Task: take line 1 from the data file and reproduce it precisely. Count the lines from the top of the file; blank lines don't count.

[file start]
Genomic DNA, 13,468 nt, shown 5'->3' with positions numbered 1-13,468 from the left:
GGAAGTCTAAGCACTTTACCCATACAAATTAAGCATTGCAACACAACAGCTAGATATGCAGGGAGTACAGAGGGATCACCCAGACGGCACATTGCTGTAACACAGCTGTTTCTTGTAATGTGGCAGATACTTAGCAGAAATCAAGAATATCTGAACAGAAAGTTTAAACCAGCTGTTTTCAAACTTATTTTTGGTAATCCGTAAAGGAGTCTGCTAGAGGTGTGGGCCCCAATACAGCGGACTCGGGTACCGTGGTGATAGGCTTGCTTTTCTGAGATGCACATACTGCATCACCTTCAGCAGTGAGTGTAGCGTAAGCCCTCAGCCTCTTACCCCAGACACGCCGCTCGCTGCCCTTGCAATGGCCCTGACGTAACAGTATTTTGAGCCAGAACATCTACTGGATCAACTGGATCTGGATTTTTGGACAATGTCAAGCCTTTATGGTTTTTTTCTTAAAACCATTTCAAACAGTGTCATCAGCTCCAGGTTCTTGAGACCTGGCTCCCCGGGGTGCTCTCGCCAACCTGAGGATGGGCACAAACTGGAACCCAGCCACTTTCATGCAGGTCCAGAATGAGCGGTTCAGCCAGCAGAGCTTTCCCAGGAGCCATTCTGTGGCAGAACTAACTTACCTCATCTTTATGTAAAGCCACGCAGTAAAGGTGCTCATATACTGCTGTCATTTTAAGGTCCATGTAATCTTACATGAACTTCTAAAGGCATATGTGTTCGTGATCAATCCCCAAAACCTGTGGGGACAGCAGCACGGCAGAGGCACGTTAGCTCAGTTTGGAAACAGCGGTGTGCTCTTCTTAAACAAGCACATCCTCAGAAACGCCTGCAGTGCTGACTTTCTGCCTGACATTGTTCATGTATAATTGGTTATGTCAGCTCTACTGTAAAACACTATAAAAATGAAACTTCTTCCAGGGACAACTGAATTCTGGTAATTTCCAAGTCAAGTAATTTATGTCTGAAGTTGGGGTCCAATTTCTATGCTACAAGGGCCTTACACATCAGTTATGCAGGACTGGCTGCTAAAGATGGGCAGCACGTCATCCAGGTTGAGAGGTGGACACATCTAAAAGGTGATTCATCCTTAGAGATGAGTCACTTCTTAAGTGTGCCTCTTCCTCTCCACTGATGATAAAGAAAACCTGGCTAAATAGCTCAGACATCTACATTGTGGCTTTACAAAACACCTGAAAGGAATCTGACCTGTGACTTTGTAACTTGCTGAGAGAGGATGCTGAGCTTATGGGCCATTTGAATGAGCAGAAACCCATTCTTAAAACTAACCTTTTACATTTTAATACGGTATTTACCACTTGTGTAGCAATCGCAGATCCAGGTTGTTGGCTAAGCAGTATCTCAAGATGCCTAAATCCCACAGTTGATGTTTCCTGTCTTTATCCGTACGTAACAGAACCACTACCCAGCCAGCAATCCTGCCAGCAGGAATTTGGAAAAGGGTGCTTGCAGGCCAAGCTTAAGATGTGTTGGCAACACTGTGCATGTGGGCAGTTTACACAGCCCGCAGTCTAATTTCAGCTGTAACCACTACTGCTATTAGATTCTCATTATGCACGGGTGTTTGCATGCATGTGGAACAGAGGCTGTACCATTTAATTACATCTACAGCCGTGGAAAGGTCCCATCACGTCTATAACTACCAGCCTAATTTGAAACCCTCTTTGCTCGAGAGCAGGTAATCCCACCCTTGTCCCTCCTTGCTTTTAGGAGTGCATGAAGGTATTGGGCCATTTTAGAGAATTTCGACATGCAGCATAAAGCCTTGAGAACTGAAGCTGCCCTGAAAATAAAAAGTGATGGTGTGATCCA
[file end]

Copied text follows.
Genomic DNA, 13,468 nt, shown 5'->3' with positions numbered 1-13,468 from the left: